Brian has moved to another window. Windowlady is using all her obstructive ingenuity now. She wants the receipt for his purchase of the bike. She is trying everything in her power to make this a wasted trip. She’s such a villain I’m going back to where I left the car to make sure what looks like a parking slot is not in fact a honey trap designed to lure the unwary and refill the pound so every time someone picks up a vehicle their friend’s vehicle goes in. I actually wouldn’t be surprised if, once Brian has successfully jumped through all the flaming hoops, they look at the clock and say “oh sorry sir. It’s too late to release your vehicle now. You’ll have to come back tomorrow.” And then slam the shutters down, kill a virgin goat and dance in its blood like they do in the hospitals, and laugh their way back to Gibboleth and the banquet of souls.

Now they’ve shut the door to stop me giving Brian his helmet. So they can say “Oh we can’t release the bike to someone with no helmet.” I hate them. I hate red tape generally. But this place. These people. These are the enemy.

The bike eventually comes out in the sunset. I take some great photos but here, in this little palace of evil, they do not allow such things. Twice I am told I can’t take photos. They make me delete them. Do I? Or do I just pretend to delete them? The guys waiting outside shout “You can’t stop him”. But I’m not posting anything I might not have deleted on social media. I know I wouldn’t be breaking the law. But these people in this pound? Of course they don’t want their photo displayed. And they are capable of making my life hell with the sheer depth of their spite. They’ve bypassed their misery receptors. I’m not risking it. I wait until nobody is in shot except for Brian.

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The bike doesn’t start.

This is going to be a long night.

 

Dachshund

There are a few jobs where you probably have to be a sociopath to be able to sustain doing it really well. Traffic Warden is in that list. This wasn’t even my money in the long run and it’s eminently contestable. But the events company were almost like “nah it’s not worth the hassle, we’ll just pay the fine.”

We all went to Hyde Park. IT WAS WORK. I was sitting with the car when I got a call. I needed to go and look after Booboo, the needy dachshund. Booboo was in the park. I needed to leave the car and put some money in the meter.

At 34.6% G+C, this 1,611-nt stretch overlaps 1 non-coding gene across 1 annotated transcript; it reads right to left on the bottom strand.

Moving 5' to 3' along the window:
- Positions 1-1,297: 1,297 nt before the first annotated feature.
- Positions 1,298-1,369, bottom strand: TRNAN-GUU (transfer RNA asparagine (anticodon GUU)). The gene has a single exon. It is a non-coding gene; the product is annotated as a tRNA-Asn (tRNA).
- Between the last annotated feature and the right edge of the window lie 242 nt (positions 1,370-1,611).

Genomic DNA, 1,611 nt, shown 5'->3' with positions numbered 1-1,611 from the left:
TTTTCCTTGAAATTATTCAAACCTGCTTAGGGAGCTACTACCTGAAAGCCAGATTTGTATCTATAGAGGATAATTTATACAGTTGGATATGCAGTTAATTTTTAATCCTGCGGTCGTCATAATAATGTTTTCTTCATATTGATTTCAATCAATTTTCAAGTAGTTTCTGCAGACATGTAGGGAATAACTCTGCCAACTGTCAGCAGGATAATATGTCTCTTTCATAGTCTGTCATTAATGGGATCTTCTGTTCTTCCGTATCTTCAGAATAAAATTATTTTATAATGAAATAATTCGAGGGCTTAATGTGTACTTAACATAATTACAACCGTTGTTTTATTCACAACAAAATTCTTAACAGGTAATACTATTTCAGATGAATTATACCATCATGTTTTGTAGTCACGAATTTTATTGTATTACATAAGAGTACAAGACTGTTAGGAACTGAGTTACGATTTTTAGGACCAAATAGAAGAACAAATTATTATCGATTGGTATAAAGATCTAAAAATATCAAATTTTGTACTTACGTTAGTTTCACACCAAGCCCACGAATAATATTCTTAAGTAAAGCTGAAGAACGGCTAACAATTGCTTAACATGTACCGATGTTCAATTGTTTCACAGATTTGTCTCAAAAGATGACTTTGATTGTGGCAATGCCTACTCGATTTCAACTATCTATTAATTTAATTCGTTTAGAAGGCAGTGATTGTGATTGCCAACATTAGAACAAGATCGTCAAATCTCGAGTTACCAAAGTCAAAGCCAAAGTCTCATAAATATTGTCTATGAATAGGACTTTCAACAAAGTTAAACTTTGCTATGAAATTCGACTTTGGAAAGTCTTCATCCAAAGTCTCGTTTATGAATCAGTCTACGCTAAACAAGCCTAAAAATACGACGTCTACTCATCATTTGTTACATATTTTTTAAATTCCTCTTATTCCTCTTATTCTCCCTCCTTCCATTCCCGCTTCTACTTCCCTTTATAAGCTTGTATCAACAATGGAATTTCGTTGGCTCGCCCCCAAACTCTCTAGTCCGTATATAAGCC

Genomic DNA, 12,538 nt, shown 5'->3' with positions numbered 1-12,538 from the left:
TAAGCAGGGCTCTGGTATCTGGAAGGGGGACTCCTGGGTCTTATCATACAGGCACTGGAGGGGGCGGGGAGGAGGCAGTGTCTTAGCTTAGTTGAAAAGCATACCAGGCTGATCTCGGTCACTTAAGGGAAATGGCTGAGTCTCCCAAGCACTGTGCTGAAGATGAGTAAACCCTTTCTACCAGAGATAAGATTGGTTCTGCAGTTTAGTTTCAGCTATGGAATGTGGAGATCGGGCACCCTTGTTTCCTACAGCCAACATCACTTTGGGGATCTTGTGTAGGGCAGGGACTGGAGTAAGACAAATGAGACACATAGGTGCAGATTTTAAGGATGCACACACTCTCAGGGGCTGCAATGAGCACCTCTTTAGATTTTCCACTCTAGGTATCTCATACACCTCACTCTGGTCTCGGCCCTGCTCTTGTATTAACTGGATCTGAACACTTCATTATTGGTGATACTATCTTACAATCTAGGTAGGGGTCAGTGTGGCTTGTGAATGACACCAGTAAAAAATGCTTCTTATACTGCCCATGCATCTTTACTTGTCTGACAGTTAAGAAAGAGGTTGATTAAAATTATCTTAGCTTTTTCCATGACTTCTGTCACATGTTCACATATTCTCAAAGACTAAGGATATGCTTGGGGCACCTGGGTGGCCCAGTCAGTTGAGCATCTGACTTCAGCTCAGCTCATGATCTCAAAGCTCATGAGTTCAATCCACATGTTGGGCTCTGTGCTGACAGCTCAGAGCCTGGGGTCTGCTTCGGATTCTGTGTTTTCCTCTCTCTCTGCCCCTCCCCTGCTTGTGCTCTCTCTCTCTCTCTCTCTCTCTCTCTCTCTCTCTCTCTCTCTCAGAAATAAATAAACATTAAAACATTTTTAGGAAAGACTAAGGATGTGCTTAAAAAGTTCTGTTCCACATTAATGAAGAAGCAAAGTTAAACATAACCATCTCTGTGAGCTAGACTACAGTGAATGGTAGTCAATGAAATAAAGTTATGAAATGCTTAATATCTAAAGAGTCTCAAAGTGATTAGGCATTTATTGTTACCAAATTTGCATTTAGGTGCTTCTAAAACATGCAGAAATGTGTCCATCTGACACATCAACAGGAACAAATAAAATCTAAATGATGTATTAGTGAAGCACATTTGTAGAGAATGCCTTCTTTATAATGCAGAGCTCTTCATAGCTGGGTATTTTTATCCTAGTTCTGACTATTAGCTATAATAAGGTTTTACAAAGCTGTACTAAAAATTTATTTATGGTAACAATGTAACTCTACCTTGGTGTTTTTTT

So I went to work out the system with the parking machine. You put in the last few digits of your numberplate. Then you insert a card. Then you wait. Then you wait. Then you wait. Eventually the machine behaves as if it has done its job, and no ticket comes out. So you do it again. This time it tells you you have been declined. Then you check your Monzo account to find that both transactions have come out of your balance. So you leave a note on your car saying “I have already paid twice and the machine is broken. The money has been debited from my account.” And you get into the park because there is a dachshund that needs you. At that stage you are willing to give a fiver to Royal Parks for nothing so you aren’t that bothered about paying twice. They help maintain beautiful places.

But then some illiterate clodhopper slaps a ticket on you despite the note and despite you having paid twice. And your old friend RAGE comes in. My biggest rage instigator comes when I get punished for something that I didn’t do. I used to frequently nightmare that I was being wrongly executed. Maybe a past life. Who knows. Anyway, it pisses me off. So RAGE. And I go looking for the attendant, who thankfully for both of us is nowhere to be seen. Chump.

Irrespective of whose pocket it’s coming out of, I was willing to go to Birmingham with a mob of chanting villagers carrying torches and pull out all the people at Royal Parks head office to tar and feather them while chanting “I paid twice. I paid twice.” But Kester just calmly says “Don’t worry. Just imagine that Royal Parks makes you pay £40 to park, but they don’t announce it. You just find out later. We’ve budgeted loads of money for parking. We can pay it.” YES BUT THAT IS NOT THE POINT. I PAID. TWICE! Why should the production company pay a fine? Or anyone? I would sooner contest that fine, make sure the attendant doesn’t get his bastard commission, and then donate 40 quid to Royal Parks.